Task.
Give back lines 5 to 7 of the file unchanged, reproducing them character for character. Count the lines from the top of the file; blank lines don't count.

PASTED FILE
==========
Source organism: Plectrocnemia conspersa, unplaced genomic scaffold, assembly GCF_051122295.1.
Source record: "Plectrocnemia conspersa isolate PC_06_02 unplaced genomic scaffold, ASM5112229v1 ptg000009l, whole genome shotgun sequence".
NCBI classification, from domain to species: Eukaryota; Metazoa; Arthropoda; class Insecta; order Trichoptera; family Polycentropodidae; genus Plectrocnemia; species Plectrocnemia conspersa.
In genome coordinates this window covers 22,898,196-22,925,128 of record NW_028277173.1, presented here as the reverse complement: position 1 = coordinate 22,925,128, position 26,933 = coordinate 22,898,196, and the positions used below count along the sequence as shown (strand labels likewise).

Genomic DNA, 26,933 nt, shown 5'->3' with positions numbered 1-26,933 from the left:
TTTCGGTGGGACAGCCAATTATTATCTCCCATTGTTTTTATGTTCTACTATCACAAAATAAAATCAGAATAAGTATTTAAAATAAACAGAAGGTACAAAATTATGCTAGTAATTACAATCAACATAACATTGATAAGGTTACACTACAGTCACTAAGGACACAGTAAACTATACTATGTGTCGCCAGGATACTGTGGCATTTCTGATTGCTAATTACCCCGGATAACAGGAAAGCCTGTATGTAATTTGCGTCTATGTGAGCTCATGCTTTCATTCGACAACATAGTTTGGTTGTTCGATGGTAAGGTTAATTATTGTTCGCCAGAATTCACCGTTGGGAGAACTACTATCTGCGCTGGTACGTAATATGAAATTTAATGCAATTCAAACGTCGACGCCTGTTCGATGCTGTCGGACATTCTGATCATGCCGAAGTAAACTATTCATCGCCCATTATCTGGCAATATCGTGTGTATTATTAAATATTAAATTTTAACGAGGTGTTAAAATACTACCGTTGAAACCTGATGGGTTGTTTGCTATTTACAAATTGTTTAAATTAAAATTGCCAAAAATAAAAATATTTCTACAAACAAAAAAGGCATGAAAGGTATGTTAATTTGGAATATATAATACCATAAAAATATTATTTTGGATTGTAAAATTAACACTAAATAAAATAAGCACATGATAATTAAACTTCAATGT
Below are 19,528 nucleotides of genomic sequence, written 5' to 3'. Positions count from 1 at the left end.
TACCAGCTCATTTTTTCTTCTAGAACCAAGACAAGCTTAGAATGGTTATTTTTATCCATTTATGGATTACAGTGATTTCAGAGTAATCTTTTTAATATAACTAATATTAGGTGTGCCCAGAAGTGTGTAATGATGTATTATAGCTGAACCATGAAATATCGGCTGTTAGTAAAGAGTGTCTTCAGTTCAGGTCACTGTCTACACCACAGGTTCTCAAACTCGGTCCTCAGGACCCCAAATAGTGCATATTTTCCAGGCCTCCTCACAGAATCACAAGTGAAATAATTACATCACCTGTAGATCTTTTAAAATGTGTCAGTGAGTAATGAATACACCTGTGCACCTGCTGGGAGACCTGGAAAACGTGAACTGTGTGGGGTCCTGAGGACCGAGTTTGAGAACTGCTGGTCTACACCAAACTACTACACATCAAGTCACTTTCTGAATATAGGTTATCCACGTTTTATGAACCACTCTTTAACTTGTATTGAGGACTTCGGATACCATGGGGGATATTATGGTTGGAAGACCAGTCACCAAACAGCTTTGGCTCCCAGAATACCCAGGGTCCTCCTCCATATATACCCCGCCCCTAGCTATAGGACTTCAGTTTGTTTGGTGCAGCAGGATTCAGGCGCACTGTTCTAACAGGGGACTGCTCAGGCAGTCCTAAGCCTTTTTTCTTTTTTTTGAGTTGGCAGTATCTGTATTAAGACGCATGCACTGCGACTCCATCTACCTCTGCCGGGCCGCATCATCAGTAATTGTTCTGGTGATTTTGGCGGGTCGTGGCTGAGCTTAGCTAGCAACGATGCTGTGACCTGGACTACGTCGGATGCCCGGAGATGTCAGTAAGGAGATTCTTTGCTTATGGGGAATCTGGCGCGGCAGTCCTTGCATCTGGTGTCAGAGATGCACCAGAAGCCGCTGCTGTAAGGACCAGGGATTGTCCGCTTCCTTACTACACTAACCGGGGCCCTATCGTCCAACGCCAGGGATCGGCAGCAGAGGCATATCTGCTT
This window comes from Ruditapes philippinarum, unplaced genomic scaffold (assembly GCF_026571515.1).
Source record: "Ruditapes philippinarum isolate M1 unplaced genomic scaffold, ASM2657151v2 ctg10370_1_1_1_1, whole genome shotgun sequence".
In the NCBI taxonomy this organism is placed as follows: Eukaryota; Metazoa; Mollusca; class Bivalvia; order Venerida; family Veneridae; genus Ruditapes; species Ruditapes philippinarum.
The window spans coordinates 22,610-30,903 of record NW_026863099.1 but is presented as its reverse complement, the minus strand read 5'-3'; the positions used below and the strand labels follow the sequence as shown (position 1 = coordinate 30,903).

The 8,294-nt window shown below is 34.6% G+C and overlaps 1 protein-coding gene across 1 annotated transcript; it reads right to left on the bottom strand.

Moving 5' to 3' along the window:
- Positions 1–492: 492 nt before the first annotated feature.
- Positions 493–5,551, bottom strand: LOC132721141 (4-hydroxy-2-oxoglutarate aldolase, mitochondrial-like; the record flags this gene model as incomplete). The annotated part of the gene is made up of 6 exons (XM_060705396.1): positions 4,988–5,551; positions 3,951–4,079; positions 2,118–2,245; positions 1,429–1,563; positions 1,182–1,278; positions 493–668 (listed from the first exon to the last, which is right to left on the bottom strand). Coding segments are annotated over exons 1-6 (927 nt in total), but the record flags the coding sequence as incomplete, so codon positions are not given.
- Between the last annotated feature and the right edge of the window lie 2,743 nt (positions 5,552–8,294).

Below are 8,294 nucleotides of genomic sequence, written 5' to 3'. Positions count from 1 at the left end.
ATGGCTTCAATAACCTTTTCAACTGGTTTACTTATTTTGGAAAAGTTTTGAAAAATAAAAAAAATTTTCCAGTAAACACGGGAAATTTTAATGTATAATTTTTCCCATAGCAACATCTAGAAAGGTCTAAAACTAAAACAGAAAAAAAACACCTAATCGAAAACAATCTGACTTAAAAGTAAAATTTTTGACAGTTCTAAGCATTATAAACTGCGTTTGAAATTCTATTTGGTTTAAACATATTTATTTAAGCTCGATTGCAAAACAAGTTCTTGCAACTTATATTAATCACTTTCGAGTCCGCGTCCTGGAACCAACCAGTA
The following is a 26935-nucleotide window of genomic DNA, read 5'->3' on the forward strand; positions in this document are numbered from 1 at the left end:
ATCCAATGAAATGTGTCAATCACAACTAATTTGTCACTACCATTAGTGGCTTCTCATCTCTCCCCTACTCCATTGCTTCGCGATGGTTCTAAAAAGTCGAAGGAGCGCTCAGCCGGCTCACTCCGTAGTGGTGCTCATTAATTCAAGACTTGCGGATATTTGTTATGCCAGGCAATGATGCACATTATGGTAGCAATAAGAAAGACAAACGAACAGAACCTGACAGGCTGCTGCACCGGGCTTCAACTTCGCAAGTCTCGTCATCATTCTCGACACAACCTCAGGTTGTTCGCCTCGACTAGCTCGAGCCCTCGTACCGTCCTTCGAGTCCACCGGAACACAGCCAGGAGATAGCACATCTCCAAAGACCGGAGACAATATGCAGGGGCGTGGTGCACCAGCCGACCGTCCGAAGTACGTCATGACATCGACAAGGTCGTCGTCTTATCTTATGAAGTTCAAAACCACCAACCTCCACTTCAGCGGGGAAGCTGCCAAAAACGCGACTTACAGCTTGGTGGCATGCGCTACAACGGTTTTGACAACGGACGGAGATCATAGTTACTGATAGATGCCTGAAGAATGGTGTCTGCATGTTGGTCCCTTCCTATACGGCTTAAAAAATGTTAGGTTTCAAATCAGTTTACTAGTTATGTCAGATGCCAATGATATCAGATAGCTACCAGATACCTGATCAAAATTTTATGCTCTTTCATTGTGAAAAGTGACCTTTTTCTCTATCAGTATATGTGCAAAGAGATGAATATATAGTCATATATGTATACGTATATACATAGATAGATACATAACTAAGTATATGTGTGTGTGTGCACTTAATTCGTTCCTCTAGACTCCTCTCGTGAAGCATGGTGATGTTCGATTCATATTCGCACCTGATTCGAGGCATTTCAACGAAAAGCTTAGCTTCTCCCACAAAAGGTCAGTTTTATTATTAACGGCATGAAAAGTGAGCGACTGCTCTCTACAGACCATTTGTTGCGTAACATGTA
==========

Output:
Genomic DNA, 26,933 nt, shown 5'->3' with positions numbered 1-26,933 from the left:
TTTCGGTGGGACAGCCAATTATTATCTCCCATTGTTTTTATGTTCTACTATCACAAAATAAAATCAGAATAAGTATTTAAAATAAACAGAAGGTACAAAATTATGCTAGTAATTACAATCAACATAACATTGATAAGGTTACACTACAGTCACTAAGGACACAGTAAACTATACTATGTGTCGCCAGGATACTGTGGCATTTCTGATTGCTAATTACCCCGGATAACAGGAAAGCCTGTATGTAATTTGCGTCTATGTGAGCTCATGCTTTCATTCGACAACATAGTTTGGTTGTTCGATGGTAAGGTTAATTATTGTTCGCCAGAATTCACCGTTGGGAGAACTACTATCTGCGCTGGTACGTAATATGAAATTTAATGCAATTCAAACGTCGACGCCTGTTCGATGCTGTCGGACATTCTGATCATGCCGAAGTAAACTATTCATCGCCCATTATCTGGCAATATCGTGTGTATTATTAAATATTAAATTTTAACGAGGTGTTAAAATACTACCGTTGAAACCTGATGGGTTGTTTGCTATTTACAAATTGTTTAAATTAAAATTGCCAAAAATAAAAATATTTCTACAAACAAAAAAGGCATGAAAGGTATGTTAATTTGGAATATATAATACCATAAAAATATTATTTTGGATTGTAAAATTAACACTAAATAAAATAAGCACATGATAATTAAACTTCAATGT
Below are 19,528 nucleotides of genomic sequence, written 5' to 3'. Positions count from 1 at the left end.